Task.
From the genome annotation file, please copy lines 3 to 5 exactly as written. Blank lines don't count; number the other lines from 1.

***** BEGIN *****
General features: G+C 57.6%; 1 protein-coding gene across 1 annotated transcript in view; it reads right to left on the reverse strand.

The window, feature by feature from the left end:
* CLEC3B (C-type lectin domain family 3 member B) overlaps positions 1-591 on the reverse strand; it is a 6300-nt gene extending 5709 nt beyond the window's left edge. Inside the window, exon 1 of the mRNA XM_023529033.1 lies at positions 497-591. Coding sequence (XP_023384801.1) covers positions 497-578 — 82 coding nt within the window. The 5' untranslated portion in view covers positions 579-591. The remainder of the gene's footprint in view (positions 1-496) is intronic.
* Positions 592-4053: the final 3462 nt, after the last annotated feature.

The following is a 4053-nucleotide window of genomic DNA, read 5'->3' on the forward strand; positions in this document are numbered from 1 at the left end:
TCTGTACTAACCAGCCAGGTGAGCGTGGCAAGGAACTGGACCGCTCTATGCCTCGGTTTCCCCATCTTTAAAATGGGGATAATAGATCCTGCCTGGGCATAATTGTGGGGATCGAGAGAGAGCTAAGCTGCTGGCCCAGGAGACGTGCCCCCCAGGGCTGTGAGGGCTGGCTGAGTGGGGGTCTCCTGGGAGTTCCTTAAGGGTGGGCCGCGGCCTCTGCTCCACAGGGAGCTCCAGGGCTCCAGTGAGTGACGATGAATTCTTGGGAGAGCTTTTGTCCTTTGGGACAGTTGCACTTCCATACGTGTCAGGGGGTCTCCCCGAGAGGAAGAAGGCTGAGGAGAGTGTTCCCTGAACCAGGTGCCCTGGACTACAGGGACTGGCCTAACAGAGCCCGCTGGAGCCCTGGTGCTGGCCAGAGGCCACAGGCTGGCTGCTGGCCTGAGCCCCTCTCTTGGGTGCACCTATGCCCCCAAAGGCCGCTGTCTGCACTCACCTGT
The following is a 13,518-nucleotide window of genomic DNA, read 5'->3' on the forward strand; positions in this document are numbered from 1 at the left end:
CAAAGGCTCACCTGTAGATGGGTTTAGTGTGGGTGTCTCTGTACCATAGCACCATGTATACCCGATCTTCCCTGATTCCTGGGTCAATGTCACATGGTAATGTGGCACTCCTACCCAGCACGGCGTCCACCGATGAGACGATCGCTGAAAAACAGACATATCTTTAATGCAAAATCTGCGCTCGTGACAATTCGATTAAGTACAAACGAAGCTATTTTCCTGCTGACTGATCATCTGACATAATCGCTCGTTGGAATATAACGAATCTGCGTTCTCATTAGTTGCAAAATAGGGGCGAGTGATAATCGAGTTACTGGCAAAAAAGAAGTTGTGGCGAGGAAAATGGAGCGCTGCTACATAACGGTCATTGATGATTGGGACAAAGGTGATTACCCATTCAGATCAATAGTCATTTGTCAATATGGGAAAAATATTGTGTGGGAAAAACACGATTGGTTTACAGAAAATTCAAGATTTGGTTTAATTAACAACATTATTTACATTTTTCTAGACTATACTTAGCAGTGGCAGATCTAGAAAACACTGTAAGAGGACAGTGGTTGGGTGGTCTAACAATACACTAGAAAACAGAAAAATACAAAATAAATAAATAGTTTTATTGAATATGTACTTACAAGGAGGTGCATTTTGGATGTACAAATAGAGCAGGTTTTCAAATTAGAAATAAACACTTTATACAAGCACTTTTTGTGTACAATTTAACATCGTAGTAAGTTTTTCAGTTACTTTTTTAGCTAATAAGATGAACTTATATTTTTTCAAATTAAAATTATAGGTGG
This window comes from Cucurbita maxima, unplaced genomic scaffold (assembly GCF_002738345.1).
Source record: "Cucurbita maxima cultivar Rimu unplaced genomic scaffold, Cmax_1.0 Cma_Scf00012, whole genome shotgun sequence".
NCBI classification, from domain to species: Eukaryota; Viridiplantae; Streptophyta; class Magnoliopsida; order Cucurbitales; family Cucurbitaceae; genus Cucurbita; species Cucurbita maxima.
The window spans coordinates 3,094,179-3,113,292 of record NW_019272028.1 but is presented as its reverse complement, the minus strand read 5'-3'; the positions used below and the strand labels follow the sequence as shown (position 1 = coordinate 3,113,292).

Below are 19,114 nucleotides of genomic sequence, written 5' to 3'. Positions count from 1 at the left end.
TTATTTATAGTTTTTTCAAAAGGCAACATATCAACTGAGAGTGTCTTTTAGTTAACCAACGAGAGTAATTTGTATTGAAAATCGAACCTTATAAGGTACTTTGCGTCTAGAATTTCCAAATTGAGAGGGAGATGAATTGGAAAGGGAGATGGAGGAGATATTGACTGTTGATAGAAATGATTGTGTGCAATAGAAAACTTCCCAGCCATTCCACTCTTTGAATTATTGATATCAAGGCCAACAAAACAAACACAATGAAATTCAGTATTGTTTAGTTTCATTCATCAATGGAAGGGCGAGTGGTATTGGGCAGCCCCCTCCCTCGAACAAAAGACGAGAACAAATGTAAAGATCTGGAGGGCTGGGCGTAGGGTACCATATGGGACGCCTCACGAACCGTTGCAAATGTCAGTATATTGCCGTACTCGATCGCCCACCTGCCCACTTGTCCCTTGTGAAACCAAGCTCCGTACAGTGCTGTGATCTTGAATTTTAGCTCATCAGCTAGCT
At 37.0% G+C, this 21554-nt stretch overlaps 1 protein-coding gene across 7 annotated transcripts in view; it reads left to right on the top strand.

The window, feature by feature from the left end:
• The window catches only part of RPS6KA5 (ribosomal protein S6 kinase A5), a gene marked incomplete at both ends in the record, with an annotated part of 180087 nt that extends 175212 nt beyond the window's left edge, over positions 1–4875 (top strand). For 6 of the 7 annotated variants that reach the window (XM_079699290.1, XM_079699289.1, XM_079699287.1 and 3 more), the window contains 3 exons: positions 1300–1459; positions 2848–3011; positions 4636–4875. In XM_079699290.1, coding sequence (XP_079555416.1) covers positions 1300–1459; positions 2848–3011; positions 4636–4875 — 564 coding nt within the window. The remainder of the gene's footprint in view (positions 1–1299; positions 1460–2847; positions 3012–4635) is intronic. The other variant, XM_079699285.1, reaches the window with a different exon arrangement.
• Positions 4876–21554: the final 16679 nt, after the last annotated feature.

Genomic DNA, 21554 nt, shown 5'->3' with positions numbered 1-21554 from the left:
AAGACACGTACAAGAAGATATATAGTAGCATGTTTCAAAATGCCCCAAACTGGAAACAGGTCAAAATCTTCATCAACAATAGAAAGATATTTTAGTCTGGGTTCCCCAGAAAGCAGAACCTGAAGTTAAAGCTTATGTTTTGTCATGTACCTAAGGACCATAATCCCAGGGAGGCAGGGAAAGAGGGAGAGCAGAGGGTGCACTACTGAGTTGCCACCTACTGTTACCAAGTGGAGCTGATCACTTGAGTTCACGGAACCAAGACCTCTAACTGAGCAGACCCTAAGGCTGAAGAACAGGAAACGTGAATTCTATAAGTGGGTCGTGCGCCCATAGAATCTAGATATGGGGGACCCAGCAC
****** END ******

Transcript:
* CLEC3B (C-type lectin domain family 3 member B) overlaps positions 1-591 on the reverse strand; it is a 6300-nt gene extending 5709 nt beyond the window's left edge. Inside the window, exon 1 of the mRNA XM_023529033.1 lies at positions 497-591. Coding sequence (XP_023384801.1) covers positions 497-578 — 82 coding nt within the window. The 5' untranslated portion in view covers positions 579-591. The remainder of the gene's footprint in view (positions 1-496) is intronic.
* Positions 592-4053: the final 3462 nt, after the last annotated feature.

The following is a 4053-nucleotide window of genomic DNA, read 5'->3' on the forward strand; positions in this document are numbered from 1 at the left end: